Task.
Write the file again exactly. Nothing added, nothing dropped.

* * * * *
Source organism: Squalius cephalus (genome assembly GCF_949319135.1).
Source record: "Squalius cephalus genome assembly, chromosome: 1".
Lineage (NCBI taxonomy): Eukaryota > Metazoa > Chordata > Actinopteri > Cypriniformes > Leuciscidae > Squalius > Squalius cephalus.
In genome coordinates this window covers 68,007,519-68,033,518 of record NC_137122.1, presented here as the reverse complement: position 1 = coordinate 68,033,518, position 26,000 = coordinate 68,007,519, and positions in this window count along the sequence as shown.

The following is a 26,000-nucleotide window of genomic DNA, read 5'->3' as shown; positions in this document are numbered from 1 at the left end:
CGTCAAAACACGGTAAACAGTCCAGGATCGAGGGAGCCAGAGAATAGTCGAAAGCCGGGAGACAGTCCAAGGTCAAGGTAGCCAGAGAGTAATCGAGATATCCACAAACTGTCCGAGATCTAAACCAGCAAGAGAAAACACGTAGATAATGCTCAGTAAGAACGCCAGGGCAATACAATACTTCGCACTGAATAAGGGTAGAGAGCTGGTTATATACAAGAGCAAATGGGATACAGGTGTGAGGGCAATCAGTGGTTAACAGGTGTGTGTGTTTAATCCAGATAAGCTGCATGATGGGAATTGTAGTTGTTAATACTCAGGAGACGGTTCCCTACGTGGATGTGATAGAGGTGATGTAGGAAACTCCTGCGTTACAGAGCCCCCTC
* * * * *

Source organism: Squalius cephalus (genome assembly GCF_949319135.1).
Source record: "Squalius cephalus genome assembly, chromosome: 1".
Lineage (NCBI taxonomy): Eukaryota > Metazoa > Chordata > Actinopteri > Cypriniformes > Leuciscidae > Squalius > Squalius cephalus.
In genome coordinates this window covers 68,007,519-68,033,518 of record NC_137122.1, presented here as the reverse complement: position 1 = coordinate 68,033,518, position 26,000 = coordinate 68,007,519, and positions in this window count along the sequence as shown.

The following is a 26,000-nucleotide window of genomic DNA, read 5'->3' as shown; positions in this document are numbered from 1 at the left end:
CGTCAAAACACGGTAAACAGTCCAGGATCGAGGGAGCCAGAGAATAGTCGAAAGCCGGGAGACAGTCCAAGGTCAAGGTAGCCAGAGAGTAATCGAGATATCCACAAACTGTCCGAGATCTAAACCAGCAAGAGAAAACACGTAGATAATGCTCAGTAAGAACGCCAGGGCAATACAATACTTCGCACTGAATAAGGGTAGAGAGCTGGTTATATACAAGAGCAAATGGGATACAGGTGTGAGGGCAATCAGTGGTTAACAGGTGTGTGTGTTTAATCCAGATAAGCTGCATGATGGGAATTGTAGTTGTTAATACTCAGGAGACGGTTCCCTACGTGGATGTGATAGAGGTGATGTAGGAAACTCCTGCGTTACAGAGCCCCCTC